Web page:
In an interview with Newsweek Magazine, Jack Welch, the iconic CEO of General Electric said, “The old days of asking managers for 3 percent productivity gains–you can’t settle for that. You can’t think incrementally–you have to think transformationally.”
While he’s right, this is much easier to say than to do. The challenge is that few people, let alone organizations, understand the mechanics of transformation. Most people have never had a transformation, and surely even less actually know the mechanics of how to “create” one. One of my pet peeves is when I hear someone say they’re going to attend a full day or multi-day seminar on “change” with the goal of “getting one good thing out of it.” Have we become so jaded about our ability to truly transition that we’ll settle for merely learning “one” new concept as significant movement in our quest? This is hardly the stuff of transformation.
The New Year promises many changes, most of which we can’t predict. But there is one undeniable fact. It will be a trying year for businesses who’ve been buoyed for the past decade by a fast-growing economy. The changes in the economy, as well as technology, will force businesses to change or suffer. And it’s the businesses that will embrace this fact on the front end who will survive and even thrive. This will require at least a modest understanding of the mechanics of how individuals and organizations transform. The mechanics of transition for organizations is similar to the mechanics necessary for individuals for the simple reason that businesses are made up of individuals. The first step in either case is that the entity (business or individual) needs to be able to redefine the very way it sees itself and how it relates to everything else in it’s life. This is very difficult and usually requires guidance and coaching. One of the reasons this is difficult is that most people carry the burden of the anchor of their past experiences. In the case of business executives and leaders, they pride themselves on knowing the business better than most. To get them to even consider redefining what they know can be quite a challenge.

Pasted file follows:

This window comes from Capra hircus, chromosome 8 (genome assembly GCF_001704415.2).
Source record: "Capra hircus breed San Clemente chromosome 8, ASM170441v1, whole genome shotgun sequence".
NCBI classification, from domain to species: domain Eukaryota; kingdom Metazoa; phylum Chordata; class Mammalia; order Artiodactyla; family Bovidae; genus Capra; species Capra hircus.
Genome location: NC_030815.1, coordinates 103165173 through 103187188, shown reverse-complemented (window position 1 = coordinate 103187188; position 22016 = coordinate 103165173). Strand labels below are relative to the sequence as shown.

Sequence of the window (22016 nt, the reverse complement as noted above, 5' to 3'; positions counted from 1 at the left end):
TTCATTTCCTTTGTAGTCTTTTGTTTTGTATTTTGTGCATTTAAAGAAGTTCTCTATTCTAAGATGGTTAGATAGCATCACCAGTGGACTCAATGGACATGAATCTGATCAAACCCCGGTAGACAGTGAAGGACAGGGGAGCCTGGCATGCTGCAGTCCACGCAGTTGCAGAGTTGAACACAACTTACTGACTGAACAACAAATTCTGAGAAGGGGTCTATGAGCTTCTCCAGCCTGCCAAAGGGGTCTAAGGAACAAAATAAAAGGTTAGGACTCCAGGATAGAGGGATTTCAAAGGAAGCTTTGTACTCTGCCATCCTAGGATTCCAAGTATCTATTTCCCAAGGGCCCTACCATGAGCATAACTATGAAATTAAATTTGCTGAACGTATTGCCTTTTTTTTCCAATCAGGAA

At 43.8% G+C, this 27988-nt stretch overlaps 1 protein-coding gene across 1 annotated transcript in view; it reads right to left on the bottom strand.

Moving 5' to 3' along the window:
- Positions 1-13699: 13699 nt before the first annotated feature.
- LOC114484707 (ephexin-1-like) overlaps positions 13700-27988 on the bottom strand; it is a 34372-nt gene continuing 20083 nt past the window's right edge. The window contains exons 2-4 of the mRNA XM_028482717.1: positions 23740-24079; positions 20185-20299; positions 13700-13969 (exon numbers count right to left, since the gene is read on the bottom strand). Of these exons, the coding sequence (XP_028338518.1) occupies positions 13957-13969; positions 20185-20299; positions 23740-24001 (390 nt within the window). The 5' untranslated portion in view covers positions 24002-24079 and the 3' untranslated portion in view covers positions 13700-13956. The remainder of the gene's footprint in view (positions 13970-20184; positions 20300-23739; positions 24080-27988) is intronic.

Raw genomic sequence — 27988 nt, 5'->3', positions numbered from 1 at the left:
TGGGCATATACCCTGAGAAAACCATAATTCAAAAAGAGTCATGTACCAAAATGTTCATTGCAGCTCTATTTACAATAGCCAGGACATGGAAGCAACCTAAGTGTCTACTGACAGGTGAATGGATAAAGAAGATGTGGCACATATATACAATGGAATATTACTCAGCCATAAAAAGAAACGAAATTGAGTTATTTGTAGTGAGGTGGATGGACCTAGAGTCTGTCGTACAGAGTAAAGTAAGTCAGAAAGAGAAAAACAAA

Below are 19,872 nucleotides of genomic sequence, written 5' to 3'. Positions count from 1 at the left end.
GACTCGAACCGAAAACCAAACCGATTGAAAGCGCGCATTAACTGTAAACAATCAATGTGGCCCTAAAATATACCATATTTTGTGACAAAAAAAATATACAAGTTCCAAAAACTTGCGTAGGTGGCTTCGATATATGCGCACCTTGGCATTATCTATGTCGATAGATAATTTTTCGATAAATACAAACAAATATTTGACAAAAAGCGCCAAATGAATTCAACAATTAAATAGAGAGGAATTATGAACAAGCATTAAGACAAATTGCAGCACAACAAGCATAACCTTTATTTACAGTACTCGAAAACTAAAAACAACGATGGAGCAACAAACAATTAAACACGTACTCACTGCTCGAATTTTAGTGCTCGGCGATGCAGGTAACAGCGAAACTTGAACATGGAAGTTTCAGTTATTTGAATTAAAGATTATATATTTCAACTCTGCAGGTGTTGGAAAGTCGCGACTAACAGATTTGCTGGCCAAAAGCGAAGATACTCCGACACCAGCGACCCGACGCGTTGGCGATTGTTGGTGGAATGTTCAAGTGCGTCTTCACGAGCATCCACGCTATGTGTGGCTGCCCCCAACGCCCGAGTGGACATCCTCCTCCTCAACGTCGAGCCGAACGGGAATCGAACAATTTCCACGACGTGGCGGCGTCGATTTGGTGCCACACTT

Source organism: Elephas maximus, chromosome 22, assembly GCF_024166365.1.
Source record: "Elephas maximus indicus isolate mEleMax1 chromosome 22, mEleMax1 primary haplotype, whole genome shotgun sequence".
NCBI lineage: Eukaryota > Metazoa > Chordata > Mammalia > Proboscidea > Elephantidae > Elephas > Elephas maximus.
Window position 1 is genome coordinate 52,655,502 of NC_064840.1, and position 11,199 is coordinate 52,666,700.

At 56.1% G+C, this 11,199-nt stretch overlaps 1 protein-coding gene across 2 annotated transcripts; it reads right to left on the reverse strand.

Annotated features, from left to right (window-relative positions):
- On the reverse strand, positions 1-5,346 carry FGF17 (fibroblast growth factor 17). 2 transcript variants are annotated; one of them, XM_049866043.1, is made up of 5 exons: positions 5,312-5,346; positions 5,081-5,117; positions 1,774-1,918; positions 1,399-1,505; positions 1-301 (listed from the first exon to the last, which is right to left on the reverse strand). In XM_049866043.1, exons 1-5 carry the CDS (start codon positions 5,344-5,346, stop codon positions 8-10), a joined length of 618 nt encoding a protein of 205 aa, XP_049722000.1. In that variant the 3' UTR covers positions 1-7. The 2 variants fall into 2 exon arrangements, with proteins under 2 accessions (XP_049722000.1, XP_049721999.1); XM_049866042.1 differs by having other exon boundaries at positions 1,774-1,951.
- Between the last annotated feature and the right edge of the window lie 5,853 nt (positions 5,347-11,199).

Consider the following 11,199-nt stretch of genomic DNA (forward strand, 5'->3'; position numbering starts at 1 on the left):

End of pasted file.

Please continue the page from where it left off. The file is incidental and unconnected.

One of the ways I do this is by helping them re-frame or re-identify the myths or stories of the organization in a new context. Of course I always have to address their fears of “losing what we have” in regard to their image and/or positioning with their cherished customers or employees. Once the leaders have had the courage and creativity to redefine themselves and the organization, they will face another challenge–getting the employees to understand themselves and their new roles in this new context.
In the coming year, I’ll bet that this will be the number one request I receive from clients. And this year will bring a different dynamic to the game in that there’s a large percentage of the working population who haven’t seen challenging economic times. Unemployment has been so low for so long that they’ve lived in a world that gives signing bonuses to college graduates. Casual days, flex time and sabbaticals aren’t even viewed as “perks” anymore. Now don’t get me wrong, I’m very aware that these people can be open to embracing change and transition. I’m merely saying that there will perhaps be a bit of a culture shock that will need to be addressed before any “embracing” will take place.
Like Jack Welch, I encourage business leaders not to take the subject of trans-formation lightly. As Eric Hoffer once said, “In times of change…Learners will inherit the earth, while the learned will find themselves beautifully equipped to deal with a world that no longer exists.”